But  upon  what  basis  in  fact  could  it  be  claimed  that  this  Philip  of  the Beverly  home   (1698-1723)   was   our   ancestor   Philip?   If   this   Philip   was   our

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ancestor, why was his name recorded in the 1698 deed(11) as a three-syllable name? And why, instead of “c” was it initialed “g” in the deed (1723) which notes the sale of this property? And what of the claim in the above quoted article that the surname of the Philip of this Beverly home (1698-1723) was sometimes recorded as Codie, Lecodie and Lagody?
       Finding no other Philip in the Beverly records of that time whose surname at all resembled our family name, and in the light of the Chapman claim that our ancestor Philip lived in Beverly during a period which was practically covered by the dates 1698-1723(12), we sought answers to the above questions by a further reading of Beverly records of that time. For this we turned first to the index of the Essex County registry of deeds to see whether any deeds recorded the surnames Codie, LeCodie or Lagody, by which, as the above quoted(13) antiquarian stated, the Philip of the Beverly home (1698- 1723) was variously known. Only one of these was in this index and that with a slightly different spelling, having “e” instead of “a” in the first syllable, making it Legody instead of Lagody. And since the given name here was Philip we turned to the deeds which this name indicated. There were three of these, of dates respectively 1708, 1710 and 1720. The first two recorded a purchase of land by this Philip Legody, while for the third, he was grantor. Upon reading these deeds we learned that the grantor(14) deed did not dispose of the property bought by Philip Legody, as described in the deeds of 1708 and 1710. We surmised therefore (in the light of the above quoted article) that he may(15) have sold these lands with his name recorded otherwise than Legody. Accordingly we turned to the second of the Gody deeds of the date 1725 (the first, of date 1723, being, as above stated, that for the sale of the Beverly home purchased by him in 1698) and upon reading the description of the lands conveyed by this deed, we found it practically to accord with that of the lands bought by Philip Legody as recorded in the deeds of 1708 and 1710. Thus we came upon specific evidence that the Philip who purchased a home in Beverly, in 1698, which he sold in 1723, with his surname recorded as Gody was for a period of years, while a resident of Beverly, recorded by the surname Legody.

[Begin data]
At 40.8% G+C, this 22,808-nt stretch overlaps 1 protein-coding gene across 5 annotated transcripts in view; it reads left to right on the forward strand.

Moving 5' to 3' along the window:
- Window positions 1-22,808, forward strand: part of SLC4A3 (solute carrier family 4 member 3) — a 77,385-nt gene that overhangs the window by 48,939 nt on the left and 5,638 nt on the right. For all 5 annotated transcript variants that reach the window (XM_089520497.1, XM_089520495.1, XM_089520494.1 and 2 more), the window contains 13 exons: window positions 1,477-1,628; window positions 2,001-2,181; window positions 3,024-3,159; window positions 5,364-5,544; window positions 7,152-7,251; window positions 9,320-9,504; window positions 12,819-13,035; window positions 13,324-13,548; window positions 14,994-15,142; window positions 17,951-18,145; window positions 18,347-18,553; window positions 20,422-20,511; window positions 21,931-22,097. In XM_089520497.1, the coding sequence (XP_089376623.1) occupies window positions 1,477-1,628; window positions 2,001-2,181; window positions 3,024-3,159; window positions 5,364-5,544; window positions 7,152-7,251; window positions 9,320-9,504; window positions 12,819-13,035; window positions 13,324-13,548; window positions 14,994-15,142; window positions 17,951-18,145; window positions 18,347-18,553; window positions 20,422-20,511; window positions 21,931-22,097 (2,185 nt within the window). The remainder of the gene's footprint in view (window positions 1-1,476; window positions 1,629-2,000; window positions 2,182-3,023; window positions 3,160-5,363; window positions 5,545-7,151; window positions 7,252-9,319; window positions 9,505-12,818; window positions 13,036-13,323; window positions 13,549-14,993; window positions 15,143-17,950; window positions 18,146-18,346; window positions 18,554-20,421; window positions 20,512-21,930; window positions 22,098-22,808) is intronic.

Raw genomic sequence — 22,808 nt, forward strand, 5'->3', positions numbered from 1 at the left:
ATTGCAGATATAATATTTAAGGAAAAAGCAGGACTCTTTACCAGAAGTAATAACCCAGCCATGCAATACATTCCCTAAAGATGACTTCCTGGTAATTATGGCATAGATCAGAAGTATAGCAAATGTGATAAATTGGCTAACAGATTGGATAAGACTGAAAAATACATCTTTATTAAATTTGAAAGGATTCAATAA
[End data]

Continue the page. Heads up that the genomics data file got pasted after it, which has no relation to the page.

Of the two other surnames, Codie and LeCodie, given in the above quoted article as those found in some of the records concerning this Philip of the Beverly home 1698-1723, neither was found in the registry of deeds index. But in the meantime we had come upon these surnames in the Beverly church records(16) of the period of our interest, to which we had turned to verify the Chapman statement that there existed at Beverly the baptism-records of the six children of our ancestor Philip and his wife Martha. In these church records we looked not only for the surnames quoted as those found in various records for the Philip of the Beverly home 1698-1723, but we naturally looked also, and at first, for our family name Cody. We found this but once in these Beverly church records and that with John and not Philip as the given name, as was the case also in the one record where the surname was Lecodie. But though we found in these church records neither of the above surnames with Philip as the given name we came upon the surnames Lecody and Codie and with these, mainly baptism records, the given names of the parents were Philip and Martha. That the Philip of these church records was our ancestor Philip was evidenced by the fact, which our reading of these records soon discovered, that the names of the children of these baptism records were those

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of the children of our ancestor Philip, as these were found in various Hopkinton records(18), and as given in Philip's will, (probated at Hopkinton, 1743).(19) As added evidence that this Philip of the Beverly church records was our Philip of Hopkinton 1720-1743, was the fact that the last of these church records, of date 1724, recorded that a letter of dismissal from the Beverly church to the church at Hopkinton had been given to “Martha, wife of Philip Codie.”